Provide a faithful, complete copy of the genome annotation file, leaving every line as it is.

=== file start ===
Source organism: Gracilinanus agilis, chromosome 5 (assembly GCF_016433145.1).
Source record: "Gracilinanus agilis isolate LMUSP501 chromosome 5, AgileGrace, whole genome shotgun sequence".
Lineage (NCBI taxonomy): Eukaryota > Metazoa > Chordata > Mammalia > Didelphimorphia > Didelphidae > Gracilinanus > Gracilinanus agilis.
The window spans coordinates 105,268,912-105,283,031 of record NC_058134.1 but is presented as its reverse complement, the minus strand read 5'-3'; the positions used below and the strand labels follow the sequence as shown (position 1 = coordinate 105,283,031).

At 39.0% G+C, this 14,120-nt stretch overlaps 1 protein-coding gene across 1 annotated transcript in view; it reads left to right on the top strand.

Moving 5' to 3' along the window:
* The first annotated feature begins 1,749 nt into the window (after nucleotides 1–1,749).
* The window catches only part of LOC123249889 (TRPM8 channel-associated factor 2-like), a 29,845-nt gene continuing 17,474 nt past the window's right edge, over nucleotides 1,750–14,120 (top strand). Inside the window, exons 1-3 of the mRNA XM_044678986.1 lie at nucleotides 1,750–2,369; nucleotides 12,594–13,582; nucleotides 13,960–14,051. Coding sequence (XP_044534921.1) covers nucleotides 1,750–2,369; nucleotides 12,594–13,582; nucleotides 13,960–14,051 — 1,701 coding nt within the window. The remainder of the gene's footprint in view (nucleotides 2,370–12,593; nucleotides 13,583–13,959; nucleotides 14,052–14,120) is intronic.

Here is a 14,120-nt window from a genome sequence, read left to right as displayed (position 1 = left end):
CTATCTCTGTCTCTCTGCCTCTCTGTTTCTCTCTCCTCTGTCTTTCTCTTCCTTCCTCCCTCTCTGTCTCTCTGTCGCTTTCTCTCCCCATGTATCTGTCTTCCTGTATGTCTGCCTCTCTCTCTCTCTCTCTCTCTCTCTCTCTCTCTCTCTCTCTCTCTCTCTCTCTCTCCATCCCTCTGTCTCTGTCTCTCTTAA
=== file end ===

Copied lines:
Source organism: Gracilinanus agilis, chromosome 5 (assembly GCF_016433145.1).
Source record: "Gracilinanus agilis isolate LMUSP501 chromosome 5, AgileGrace, whole genome shotgun sequence".
Lineage (NCBI taxonomy): Eukaryota > Metazoa > Chordata > Mammalia > Didelphimorphia > Didelphidae > Gracilinanus > Gracilinanus agilis.
The window spans coordinates 105,268,912-105,283,031 of record NC_058134.1 but is presented as its reverse complement, the minus strand read 5'-3'; the positions used below and the strand labels follow the sequence as shown (position 1 = coordinate 105,283,031).

At 39.0% G+C, this 14,120-nt stretch overlaps 1 protein-coding gene across 1 annotated transcript in view; it reads left to right on the top strand.

Moving 5' to 3' along the window:
* The first annotated feature begins 1,749 nt into the window (after nucleotides 1–1,749).
* The window catches only part of LOC123249889 (TRPM8 channel-associated factor 2-like), a 29,845-nt gene continuing 17,474 nt past the window's right edge, over nucleotides 1,750–14,120 (top strand). Inside the window, exons 1-3 of the mRNA XM_044678986.1 lie at nucleotides 1,750–2,369; nucleotides 12,594–13,582; nucleotides 13,960–14,051. Coding sequence (XP_044534921.1) covers nucleotides 1,750–2,369; nucleotides 12,594–13,582; nucleotides 13,960–14,051 — 1,701 coding nt within the window. The remainder of the gene's footprint in view (nucleotides 2,370–12,593; nucleotides 13,583–13,959; nucleotides 14,052–14,120) is intronic.

Here is a 14,120-nt window from a genome sequence, read left to right as displayed (position 1 = left end):
CTATCTCTGTCTCTCTGCCTCTCTGTTTCTCTCTCCTCTGTCTTTCTCTTCCTTCCTCCCTCTCTGTCTCTCTGTCGCTTTCTCTCCCCATGTATCTGTCTTCCTGTATGTCTGCCTCTCTCTCTCTCTCTCTCTCTCTCTCTCTCTCTCTCTCTCTCTCTCTCTCTCTCTCCATCCCTCTGTCTCTGTCTCTCTTAA